BLEED publications about bryozoans


Liow L. H.  &  Taylor, P. D.  2019 Cope’s Rule in a modular organism: Directional evolution without an overarching macroevolutionary trend. Evolution 73: 1863-1872

So much of the research on macroevolutionary trends are based on solitary evo13800-fig-0003-morganisms where body size has rather clear biological meaning. But what about colonial organisms? Studying module (zooid) sizes of cheilostome bryozoans through their long evolutionary history, we find that there is no dectectable trend in zooid size. However, ancestral species tend to give rise to descendent species that have larger zooid sizes than themselves. Sounds contradictory? Read our paper for explanations!


Kopperud B., Lidgard S. & Liow L. H. 2019 Text-mined fossil biodiversity dynamics using machine learning. 286:20190022 Proceedings of the Royal Society B 286 (1901) 20190022

pages-from-kopperud-larwood-2018-presentation.pngWe really wanted a dataset of observations of bryozoan taxa through geological time so we can estimate taxonomic richness and ask all kinds of cool questions about how bryozoans evolved. But we didn’t have a dataset we can play with… and  we wanted a dataset yesterday, so we used Natural Language Processing tools to help us text mine bryozoan data. Who cares? Well, maybe you do if you also want a automatically compiled dataset for your favorite  clade. Check out the compiled data and Bjørn Kopperud’s code here!

Ecology & Paleoecology

Di Martino E., Liow L.H., Perkins T., Portell R.W. & Taylor P.D. 2020 Sneaking up on ‘enemies’: alleviating inherent disadvantages in competitive outcomes in a nearly 3‐million‐year‐old palaeocommunity from Florida, USA. Lethaia. early online

2017-10-21 16.08.56Using a 3-million-year-old bryozoan paleocommunity encrusting jingle shells from Florida, we confirm our previous findings on overgrowth competition (Big is better!), and show how both poor and good competitors gain the upper hand by  ‘attacking’ colonies of other bryozoan species from the rear and the flank…….sneaky!

Liow L.H., Reitan R., Voje  K., Taylor P.D. & Di Martino E. 2019 Size, weapons and armor as predictors of competitive outcomes in fossil and contemporary marine communities. Ecological Monographs 89(2): e01354

TraitsWe were curious as to whether we could predict the outcomes of competitive interactions , both in space and (deep) time. Using a community of about 80 species that we know well, we modeled the relationship between phenotypic traits and competitive outcomes. Size, weapons and armor do matter, but so do so many other factors, including stochastic ones. Our newly developed model might be useful in predicting sumo matches and Pokémon games too.

Liow L.H., Di Martino E., Krzeminska M, Ramsfjell M, Rust S., Taylor P.D. & Voje  K. (2017) Relative size predicts competitive outcome through 2 million years. Ecology Letters 20: 981–988

2017-Ecology_Letters small

Using communities of encrusting marine cheilostome bryozoans spanning more than 2 million years from New Zealand, we show that zooid size is a significant determinant of overgrowth outcomes (spatial competition), where colonies with larger zooids tend to overgrow those with smaller zooids. We also (serendipitously) detected temporally coordinated changes in average zooid sizes across species.

Liow L.H., Di Martino E., Voje K., Rust S. & Taylor P. D. (2016) Interspecific interactions through 2 million years: are competitive outcomes predictable?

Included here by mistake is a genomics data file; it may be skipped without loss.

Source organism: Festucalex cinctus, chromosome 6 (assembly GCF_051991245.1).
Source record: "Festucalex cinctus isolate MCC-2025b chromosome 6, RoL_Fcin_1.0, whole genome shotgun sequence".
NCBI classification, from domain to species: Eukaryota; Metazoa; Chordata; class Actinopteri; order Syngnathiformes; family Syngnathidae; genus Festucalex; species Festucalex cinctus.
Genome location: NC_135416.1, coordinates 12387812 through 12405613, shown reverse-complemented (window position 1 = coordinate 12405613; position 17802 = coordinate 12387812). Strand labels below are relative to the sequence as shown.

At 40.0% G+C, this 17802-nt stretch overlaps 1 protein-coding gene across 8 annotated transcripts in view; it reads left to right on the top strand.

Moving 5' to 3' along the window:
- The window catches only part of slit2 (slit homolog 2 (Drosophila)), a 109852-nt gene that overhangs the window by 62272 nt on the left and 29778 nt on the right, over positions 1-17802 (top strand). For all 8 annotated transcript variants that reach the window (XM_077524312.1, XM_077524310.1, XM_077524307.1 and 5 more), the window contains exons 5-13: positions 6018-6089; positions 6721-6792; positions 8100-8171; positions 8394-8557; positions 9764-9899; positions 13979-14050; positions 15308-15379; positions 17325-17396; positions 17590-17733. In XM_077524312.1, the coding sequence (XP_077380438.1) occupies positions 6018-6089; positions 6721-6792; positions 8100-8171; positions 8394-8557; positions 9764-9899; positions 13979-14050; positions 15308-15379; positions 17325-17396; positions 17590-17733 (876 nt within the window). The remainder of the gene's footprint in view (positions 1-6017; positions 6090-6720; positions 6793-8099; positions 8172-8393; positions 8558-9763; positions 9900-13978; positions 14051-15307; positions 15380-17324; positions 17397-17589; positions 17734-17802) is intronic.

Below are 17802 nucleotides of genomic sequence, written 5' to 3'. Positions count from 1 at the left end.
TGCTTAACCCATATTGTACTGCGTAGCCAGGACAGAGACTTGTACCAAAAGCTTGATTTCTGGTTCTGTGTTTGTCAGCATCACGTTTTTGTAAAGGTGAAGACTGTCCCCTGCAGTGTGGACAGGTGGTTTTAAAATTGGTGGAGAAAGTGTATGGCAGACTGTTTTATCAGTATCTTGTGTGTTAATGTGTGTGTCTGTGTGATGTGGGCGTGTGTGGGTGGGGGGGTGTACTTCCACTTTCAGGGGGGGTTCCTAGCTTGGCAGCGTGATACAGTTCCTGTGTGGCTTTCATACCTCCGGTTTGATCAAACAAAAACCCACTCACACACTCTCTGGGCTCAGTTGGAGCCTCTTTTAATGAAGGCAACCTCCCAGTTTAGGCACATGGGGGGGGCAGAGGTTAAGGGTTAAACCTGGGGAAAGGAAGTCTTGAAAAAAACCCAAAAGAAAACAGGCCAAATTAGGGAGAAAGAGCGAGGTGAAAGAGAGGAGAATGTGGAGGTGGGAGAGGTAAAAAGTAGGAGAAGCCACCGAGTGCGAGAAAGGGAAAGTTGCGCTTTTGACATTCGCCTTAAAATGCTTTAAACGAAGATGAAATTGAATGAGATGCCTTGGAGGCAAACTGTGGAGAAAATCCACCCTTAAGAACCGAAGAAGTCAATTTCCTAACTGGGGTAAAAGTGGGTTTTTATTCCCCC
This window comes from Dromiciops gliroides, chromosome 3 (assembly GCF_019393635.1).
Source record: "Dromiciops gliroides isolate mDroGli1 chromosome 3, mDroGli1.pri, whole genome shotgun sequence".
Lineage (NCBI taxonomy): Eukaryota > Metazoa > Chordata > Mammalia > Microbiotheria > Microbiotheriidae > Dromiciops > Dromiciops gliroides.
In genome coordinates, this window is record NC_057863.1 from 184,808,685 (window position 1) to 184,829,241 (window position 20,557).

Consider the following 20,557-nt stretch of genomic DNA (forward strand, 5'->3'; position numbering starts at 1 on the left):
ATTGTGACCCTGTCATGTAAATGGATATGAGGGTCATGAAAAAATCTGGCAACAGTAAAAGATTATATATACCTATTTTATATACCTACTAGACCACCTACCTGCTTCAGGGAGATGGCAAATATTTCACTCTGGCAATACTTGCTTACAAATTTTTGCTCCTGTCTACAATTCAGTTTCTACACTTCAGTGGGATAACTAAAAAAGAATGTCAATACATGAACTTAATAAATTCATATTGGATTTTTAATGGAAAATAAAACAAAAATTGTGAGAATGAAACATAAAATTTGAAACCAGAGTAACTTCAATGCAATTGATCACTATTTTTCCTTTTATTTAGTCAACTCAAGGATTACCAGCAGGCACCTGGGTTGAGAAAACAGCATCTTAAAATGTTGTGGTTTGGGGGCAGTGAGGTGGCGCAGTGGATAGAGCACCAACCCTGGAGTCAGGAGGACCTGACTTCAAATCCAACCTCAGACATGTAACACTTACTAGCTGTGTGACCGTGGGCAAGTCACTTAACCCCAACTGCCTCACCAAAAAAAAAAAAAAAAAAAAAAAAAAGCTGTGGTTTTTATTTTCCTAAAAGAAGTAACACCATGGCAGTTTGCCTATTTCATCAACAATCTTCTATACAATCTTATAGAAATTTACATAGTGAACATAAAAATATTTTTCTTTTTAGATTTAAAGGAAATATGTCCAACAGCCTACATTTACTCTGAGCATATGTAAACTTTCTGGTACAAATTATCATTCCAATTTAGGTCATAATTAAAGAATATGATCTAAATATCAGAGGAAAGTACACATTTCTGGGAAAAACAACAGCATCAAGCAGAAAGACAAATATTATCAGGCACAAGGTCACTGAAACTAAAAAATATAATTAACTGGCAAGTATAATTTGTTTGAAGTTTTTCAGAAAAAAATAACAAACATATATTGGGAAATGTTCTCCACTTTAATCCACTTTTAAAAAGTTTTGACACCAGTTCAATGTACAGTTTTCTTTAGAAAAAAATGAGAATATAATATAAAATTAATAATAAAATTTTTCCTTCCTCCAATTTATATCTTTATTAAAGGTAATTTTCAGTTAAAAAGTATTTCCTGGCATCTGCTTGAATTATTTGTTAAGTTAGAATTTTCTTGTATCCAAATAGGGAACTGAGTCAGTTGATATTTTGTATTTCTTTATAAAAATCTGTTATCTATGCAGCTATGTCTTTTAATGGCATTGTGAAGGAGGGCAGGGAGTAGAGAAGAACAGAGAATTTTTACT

Proceedings of the Royal Society, B 283:20160981


Using species level data on competitive overgrowth spanning more than 2 million years, we find most winner species stay winners and loser species stay losers. Bryozoans of the same species tend to cluster spatially and when they do encounter each other spatially, they stop growing at edges of encounter much more often than they try to overgrow each other. Counter-intuitively (or perhaps not) competitive ability has no bearing on ecological dominance.

Systematics & Taxonomy

Di Martino E, Taylor PD & Gordon DP (2020) Erect bifoliate species of Microporella (Bryozoa, Cheilostomata), fossil and modern. European Journal of Taxonomy 678: 1–31


Orr RJS, Haugen MN, Berning B, Bock P, Cumming R, Florence W, Hirose M, Di Martino E, Ramsfjell MH, Sannum M, Smith AB, Vieira L, Waeschenbach A, E & Liow LH (2019) A genome-skimmed phylogeny of a wide-spread bryozoan family, Adeonidae. BMC Evolutionary Biology 19 (235)


Orr RJS, Waeschenbach A, Enevoldsen ELG., Boeve JP, Haugen MN, Voje KL, Porter J, Zágoršek K, Smith AM, Gordon DP & Liow LH (2018) Bryozoan genera Fenestrulina and Microporella no longer confamilial; multi-gene phylogeny supports separation. Zoological Journal of the Linnean Society 186(1): 190-199

Microporellidae, Fenestrulinidae

Gordon D, Voje K.L. and Taylor P.D. (2017) Living and fossil Steginoporellidae (Bryozoa: Cheilostomata) from New Zealand. Zootaxa 4350: 345–362


Di Martino E., Taylor P.D., Gordon D. & Liow L.H. (2017) New bryozoan species from the Pleistocene of the Wanganui Basin, North Island, New Zealand. European Journal of Taxonomy 345: 1–15

Buskia, Microporella, Parkermavella

Di Martino, E., Taylor P. D., Gordon D., and L.H. Liow. (2016) Powellithecidae, a new Pliocene to Recent bryozoan family endemic to New Zealand. European Journal of Taxonomy 207:1–17

Powellitheca, Emballotheca, Monoporella

Rosso A., Di Martino E., Sanfilippo R., Sciuto F., and Liow L.H. (2015) Resurrection of an old forgotten name: the case of the Pliocene to Recent bryozoan Cleidochasmidra portisi (Neviani, 1895) from the Mediterranean. Bollettino della Societa Paleontologica Italiana 54: 91–102.

Cleidochasmidra, Smittia

Non-bryozoan pubs from BLEED

For non-bryozoan related publications from BLEEDers, please check out their personal webpages